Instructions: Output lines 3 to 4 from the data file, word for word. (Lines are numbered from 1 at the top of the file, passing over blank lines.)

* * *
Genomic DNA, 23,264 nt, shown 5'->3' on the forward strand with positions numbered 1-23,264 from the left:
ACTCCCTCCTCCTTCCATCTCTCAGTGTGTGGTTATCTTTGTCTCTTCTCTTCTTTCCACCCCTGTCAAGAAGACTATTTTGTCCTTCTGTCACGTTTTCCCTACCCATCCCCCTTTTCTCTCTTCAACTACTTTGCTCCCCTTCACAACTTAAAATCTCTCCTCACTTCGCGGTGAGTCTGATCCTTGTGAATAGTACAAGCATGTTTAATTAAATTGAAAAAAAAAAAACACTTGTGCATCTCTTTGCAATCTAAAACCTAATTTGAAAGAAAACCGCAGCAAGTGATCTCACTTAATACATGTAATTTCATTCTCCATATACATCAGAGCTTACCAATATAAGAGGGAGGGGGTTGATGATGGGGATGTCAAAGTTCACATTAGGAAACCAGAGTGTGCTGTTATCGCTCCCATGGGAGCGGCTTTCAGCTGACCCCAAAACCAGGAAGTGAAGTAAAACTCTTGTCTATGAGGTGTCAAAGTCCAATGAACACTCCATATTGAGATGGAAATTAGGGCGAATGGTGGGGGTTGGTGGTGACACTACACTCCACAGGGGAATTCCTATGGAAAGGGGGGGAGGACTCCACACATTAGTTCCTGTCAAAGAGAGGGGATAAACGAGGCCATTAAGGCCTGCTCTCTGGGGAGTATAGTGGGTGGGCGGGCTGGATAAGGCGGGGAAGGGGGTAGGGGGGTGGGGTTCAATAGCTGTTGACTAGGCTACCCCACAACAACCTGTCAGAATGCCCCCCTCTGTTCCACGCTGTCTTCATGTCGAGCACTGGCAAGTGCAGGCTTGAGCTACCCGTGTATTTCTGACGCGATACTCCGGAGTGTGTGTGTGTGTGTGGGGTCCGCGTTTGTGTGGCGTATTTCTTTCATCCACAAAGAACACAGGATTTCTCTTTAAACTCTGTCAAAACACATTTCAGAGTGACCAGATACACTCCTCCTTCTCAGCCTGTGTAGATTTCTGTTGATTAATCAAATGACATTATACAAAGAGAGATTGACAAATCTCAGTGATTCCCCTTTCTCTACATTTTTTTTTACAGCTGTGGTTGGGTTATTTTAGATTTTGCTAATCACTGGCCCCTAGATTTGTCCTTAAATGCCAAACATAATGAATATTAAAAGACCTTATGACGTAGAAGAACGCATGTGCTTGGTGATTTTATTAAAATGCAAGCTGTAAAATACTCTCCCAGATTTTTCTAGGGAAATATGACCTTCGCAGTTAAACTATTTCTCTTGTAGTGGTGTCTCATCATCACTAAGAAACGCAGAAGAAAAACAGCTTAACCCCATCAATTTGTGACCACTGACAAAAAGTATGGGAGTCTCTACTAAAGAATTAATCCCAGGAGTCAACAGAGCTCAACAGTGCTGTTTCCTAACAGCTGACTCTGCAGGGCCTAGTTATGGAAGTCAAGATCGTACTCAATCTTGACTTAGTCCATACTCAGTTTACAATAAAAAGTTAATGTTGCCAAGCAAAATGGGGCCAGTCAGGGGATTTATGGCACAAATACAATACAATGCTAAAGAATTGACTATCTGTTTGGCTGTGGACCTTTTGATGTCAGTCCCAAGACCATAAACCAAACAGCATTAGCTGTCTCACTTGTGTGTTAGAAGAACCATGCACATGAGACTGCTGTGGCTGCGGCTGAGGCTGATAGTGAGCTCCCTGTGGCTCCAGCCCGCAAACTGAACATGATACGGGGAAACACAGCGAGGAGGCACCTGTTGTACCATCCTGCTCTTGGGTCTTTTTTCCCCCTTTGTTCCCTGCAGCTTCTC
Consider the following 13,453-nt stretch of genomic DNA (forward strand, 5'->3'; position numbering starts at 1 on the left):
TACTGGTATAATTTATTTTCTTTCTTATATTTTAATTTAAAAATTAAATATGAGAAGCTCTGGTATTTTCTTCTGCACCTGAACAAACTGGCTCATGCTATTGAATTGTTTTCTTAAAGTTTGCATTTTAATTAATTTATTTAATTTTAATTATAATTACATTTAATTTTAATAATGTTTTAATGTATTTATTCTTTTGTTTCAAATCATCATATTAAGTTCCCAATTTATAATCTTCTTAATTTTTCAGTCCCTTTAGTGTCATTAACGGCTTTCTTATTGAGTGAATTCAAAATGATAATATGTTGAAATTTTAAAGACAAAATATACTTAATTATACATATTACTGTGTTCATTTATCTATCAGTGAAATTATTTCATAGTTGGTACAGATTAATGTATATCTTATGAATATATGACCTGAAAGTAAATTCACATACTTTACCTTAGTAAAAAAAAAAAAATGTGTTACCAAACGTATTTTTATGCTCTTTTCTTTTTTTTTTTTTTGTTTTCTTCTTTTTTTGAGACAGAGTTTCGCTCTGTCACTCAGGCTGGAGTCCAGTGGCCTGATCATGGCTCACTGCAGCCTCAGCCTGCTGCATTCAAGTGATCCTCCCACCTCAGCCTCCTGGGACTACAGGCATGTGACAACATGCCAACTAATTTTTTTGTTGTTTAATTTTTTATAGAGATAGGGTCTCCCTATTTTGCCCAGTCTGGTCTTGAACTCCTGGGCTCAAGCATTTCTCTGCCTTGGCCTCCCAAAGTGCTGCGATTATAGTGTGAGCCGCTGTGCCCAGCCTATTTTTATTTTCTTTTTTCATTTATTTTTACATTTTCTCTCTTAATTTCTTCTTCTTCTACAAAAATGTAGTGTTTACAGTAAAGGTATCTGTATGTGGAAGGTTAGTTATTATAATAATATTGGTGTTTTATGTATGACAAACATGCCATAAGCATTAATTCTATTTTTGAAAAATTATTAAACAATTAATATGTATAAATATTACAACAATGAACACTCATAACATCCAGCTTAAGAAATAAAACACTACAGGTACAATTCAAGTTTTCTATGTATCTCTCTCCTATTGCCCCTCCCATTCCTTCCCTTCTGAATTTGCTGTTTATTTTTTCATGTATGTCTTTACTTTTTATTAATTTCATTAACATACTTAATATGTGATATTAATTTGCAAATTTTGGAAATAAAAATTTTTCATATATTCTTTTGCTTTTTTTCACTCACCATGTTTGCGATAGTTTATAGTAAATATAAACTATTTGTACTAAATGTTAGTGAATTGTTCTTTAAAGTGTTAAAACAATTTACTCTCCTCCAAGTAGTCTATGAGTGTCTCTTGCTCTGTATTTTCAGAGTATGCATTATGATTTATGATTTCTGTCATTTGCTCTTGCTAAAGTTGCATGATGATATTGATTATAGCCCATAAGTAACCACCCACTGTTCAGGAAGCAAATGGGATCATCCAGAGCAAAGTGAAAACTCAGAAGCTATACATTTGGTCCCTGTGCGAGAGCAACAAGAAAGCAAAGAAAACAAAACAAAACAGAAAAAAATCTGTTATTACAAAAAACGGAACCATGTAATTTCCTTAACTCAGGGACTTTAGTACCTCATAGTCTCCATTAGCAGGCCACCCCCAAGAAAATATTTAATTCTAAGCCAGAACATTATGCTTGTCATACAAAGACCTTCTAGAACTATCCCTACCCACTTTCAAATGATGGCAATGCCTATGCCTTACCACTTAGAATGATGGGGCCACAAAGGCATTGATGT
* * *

Consider the following 13,453-nt stretch of genomic DNA (forward strand, 5'->3'; position numbering starts at 1 on the left):
TACTGGTATAATTTATTTTCTTTCTTATATTTTAATTTAAAAATTAAATATGAGAAGCTCTGGTATTTTCTTCTGCACCTGAACAAACTGGCTCATGCTATTGAATTGTTTTCTTAAAGTTTGCATTTTAATTAATTTATTTAATTTTAATTATAATTACATTTAATTTTAATAATGTTTTAATGTATTTATTCTTTTGTTTCAAATCATCATATTAAGTTCCCAATTTATAATCTTCTTAATTTTTCAGTCCCTTTAGTGTCATTAACGGCTTTCTTATTGAGTGAATTCAAAATGATAATATGTTGAAATTTTAAAGACAAAATATACTTAATTATACATATTACTGTGTTCATTTATCTATCAGTGAAATTATTTCATAGTTGGTACAGATTAATGTATATCTTATGAATATATGACCTGAAAGTAAATTCACATACTTTACCTTAGTAAAAAAAAAAAAATGTGTTACCAAACGTATTTTTATGCTCTTTTCTTTTTTTTTTTTTTGTTTTCTTCTTTTTTTGAGACAGAGTTTCGCTCTGTCACTCAGGCTGGAGTCCAGTGGCCTGATCATGGCTCACTGCAGCCTCAGCCTGCTGCATTCAAGTGATCCTCCCACCTCAGCCTCCTGGGACTACAGGCATGTGACAACATGCCAACTAATTTTTTTGTTGTTTAATTTTTTATAGAGATAGGGTCTCCCTATTTTGCCCAGTCTGGTCTTGAACTCCTGGGCTCAAGCATTTCTCTGCCTTGGCCTCCCAAAGTGCTGCGATTATAGTGTGAGCCGCTGTGCCCAGCCTATTTTTATTTTCTTTTTTCATTTATTTTTACATTTTCTCTCTTAATTTCTTCTTCTTCTACAAAAATGTAGTGTTTACAGTAAAGGTATCTGTATGTGGAAGGTTAGTTATTATAATAATATTGGTGTTTTATGTATGACAAACATGCCATAAGCATTAATTCTATTTTTGAAAAATTATTAAACAATTAATATGTATAAATATTACAACAATGAACACTCATAACATCCAGCTTAAGAAATAAAACACTACAGGTACAATTCAAGTTTTCTATGTATCTCTCTCCTATTGCCCCTCCCATTCCTTCCCTTCTGAATTTGCTGTTTATTTTTTCATGTATGTCTTTACTTTTTATTAATTTCATTAACATACTTAATATGTGATATTAATTTGCAAATTTTGGAAATAAAAATTTTTCATATATTCTTTTGCTTTTTTTCACTCACCATGTTTGCGATAGTTTATAGTAAATATAAACTATTTGTACTAAATGTTAGTGAATTGTTCTTTAAAGTGTTAAAACAATTTACTCTCCTCCAAGTAGTCTATGAGTGTCTCTTGCTCTGTATTTTCAGAGTATGCATTATGATTTATGATTTCTGTCATTTGCTCTTGCTAAAGTTGCATGATGATATTGATTATAGCCCATAAGTAACCACCCACTGTTCAGGAAGCAAATGGGATCATCCAGAGCAAAGTGAAAACTCAGAAGCTATACATTTGGTCCCTGTGCGAGAGCAACAAGAAAGCAAAGAAAACAAAACAAAACAGAAAAAAATCTGTTATTACAAAAAACGGAACCATGTAATTTCCTTAACTCAGGGACTTTAGTACCTCATAGTCTCCATTAGCAGGCCACCCCCAAGAAAATATTTAATTCTAAGCCAGAACATTATGCTTGTCATACAAAGACCTTCTAGAACTATCCCTACCCACTTTCAAATGATGGCAATGCCTATGCCTTACCACTTAGAATGATGGGGCCACAAAGGCATTGATGT